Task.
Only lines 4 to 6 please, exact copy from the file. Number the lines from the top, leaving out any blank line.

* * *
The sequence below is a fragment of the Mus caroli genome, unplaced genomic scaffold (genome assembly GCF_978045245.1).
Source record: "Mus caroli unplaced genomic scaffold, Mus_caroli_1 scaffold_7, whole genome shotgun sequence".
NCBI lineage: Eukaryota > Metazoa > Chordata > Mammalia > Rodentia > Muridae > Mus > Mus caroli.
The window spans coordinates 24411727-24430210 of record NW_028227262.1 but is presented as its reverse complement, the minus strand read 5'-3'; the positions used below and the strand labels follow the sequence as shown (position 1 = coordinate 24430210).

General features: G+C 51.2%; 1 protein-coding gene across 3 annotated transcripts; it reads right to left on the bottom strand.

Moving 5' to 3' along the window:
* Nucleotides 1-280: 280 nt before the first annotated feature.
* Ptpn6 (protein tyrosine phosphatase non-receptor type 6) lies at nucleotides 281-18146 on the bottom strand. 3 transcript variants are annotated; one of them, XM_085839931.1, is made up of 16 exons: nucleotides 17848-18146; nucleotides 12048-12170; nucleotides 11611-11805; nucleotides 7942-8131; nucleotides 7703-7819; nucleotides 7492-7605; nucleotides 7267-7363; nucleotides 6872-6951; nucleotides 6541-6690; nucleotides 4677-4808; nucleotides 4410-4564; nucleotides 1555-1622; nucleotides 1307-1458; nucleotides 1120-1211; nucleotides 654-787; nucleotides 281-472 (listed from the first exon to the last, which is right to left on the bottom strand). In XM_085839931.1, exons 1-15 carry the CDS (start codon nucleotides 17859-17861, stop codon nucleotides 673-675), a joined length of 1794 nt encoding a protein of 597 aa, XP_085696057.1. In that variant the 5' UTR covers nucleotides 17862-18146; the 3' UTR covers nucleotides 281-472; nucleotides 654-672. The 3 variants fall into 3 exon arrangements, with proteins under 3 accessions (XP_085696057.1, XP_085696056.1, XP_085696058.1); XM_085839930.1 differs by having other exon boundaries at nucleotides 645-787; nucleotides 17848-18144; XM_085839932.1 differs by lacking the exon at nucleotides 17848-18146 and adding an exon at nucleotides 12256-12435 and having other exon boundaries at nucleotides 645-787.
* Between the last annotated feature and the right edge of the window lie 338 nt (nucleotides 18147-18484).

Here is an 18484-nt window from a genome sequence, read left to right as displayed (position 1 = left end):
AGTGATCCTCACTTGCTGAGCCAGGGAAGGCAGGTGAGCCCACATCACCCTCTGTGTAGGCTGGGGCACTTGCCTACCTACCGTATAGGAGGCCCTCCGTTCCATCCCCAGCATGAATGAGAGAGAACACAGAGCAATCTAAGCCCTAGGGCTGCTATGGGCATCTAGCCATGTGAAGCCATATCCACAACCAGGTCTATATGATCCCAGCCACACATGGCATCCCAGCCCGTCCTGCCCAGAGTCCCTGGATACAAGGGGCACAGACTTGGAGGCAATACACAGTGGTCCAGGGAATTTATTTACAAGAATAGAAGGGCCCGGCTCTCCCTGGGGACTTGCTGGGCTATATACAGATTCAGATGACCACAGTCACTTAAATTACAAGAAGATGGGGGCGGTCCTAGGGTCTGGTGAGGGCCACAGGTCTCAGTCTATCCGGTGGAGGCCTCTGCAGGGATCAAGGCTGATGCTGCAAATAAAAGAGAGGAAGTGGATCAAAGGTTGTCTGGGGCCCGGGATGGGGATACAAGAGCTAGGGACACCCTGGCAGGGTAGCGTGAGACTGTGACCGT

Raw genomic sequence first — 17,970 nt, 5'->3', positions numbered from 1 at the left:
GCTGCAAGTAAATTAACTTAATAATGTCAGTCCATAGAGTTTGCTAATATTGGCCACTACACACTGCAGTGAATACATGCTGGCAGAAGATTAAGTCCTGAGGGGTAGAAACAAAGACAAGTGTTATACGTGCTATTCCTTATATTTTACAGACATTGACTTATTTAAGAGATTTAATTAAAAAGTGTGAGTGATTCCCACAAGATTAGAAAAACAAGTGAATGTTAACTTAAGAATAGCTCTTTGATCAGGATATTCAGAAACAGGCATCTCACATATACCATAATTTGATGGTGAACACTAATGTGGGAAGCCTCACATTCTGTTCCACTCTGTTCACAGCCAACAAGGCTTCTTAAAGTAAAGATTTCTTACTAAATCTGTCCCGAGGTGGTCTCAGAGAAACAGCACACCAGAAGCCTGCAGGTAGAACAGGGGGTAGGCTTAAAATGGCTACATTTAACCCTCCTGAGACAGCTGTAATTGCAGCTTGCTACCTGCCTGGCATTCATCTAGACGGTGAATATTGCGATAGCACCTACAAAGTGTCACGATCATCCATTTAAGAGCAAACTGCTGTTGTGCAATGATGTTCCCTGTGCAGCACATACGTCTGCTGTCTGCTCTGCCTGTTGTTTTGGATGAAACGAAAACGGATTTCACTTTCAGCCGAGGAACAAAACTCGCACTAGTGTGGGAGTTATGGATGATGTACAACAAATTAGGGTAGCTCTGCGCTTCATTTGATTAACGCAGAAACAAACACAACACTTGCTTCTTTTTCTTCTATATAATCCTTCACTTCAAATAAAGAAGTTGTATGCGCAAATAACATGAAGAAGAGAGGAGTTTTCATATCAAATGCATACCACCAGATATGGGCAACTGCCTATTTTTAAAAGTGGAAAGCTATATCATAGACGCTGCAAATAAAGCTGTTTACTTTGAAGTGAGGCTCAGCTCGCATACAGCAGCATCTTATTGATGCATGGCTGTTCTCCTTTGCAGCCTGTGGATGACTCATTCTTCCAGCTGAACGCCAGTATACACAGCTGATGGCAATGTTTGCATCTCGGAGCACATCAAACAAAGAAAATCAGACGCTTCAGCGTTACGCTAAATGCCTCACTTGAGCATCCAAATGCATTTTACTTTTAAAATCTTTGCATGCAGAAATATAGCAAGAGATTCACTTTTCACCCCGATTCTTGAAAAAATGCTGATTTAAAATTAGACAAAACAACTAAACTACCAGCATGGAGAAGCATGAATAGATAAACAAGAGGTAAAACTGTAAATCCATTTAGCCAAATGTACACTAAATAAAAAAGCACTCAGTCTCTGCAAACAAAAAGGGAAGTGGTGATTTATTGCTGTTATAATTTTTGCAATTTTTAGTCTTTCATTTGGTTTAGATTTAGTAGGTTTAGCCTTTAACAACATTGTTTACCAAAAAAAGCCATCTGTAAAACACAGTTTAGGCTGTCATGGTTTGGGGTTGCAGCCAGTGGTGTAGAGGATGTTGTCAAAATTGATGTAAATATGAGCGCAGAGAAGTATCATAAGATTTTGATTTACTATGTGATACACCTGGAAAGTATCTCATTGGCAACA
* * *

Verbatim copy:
The window spans coordinates 24411727-24430210 of record NW_028227262.1 but is presented as its reverse complement, the minus strand read 5'-3'; the positions used below and the strand labels follow the sequence as shown (position 1 = coordinate 24430210).

General features: G+C 51.2%; 1 protein-coding gene across 3 annotated transcripts; it reads right to left on the bottom strand.

Moving 5' to 3' along the window: